Getting started with dynamodb-shell

Yesterday I posted a quick introduction to dynamodb-shell. Let’s go a little bit further today. ddbsh has quit a lot of bells and whistles for creating tables.

ap-south-1> help create table;
CREATE TABLE - Creates a DynamoDB table.

   CREATE TABLE [IF NOT EXISTS][NOWAIT] <name>
         ( attribute_name, attribute_type [,...] )
   primary_key billing_mode_and_throughput
   [gsi_list] [lsi_list] [streams] [table_class] [tags] ;

   attribute_type := NUMBER|STRING|BINARY
   primary_key := PRIMARY KEY key_schema
   key_schema := ( attribute_name HASH [, attribute_name RANGE])

   billing_mode_and_throughput := (BILLING MODE ON DEMAND)|BILLING MODE provisioned)
   provisioned := ( RR RCU, WW WCU )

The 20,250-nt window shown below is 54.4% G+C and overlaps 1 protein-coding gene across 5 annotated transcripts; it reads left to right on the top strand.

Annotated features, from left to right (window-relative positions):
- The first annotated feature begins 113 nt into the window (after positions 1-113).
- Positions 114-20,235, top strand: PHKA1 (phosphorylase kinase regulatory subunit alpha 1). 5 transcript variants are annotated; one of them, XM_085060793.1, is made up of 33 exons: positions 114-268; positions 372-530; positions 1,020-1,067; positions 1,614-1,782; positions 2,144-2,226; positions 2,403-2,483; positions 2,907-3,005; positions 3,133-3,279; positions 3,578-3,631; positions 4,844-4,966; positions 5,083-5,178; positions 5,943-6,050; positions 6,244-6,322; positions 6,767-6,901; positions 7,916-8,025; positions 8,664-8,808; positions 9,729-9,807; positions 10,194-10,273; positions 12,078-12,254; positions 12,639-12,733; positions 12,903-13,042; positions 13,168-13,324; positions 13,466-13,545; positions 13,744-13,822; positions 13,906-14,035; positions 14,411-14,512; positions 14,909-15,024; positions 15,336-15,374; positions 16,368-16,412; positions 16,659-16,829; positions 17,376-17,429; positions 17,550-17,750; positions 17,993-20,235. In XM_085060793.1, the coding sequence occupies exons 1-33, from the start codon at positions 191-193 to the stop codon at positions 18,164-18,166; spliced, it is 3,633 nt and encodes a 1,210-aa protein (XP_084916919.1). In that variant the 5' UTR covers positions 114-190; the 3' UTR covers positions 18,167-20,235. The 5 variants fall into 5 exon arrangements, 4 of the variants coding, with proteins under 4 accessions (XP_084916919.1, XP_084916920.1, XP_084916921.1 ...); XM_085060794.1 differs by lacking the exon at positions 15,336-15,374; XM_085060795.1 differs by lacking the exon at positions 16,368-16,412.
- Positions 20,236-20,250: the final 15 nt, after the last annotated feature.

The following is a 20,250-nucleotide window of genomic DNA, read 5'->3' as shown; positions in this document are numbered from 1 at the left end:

gsi_list := GSI ( gsi_spec )
   gsi_spec := gsi [, gsi ...]
   gsi := gsi_name ON key_schema index_projection [billing_mode_and_throughput]
   index_projection := (PROJECTING ALL) | (PROJECTING KEYS ONLY) | (PROJECTING INCLUDE projection_list)
   projection_list := ( attribute [, attribute ...] )

   lsi_list := LSI ( lsi_spec )
   lsi_spec := lsi [, lsi ...]
   lsi := lsi_name ON key_schema index_projection

   streams := STREAM ( stream_type ) | STREAM DISABLED
   stream_type := KEYS ONLY | NEW IMAGE | OLD IMAGE | BOTH IMAGES

   table_class := TABLE CLASS STANDARD | TABLE CLASS STANDARD INFREQUENT ACCESS

   tags := TAGS ( tag [, tag ...] )
   tag := name : value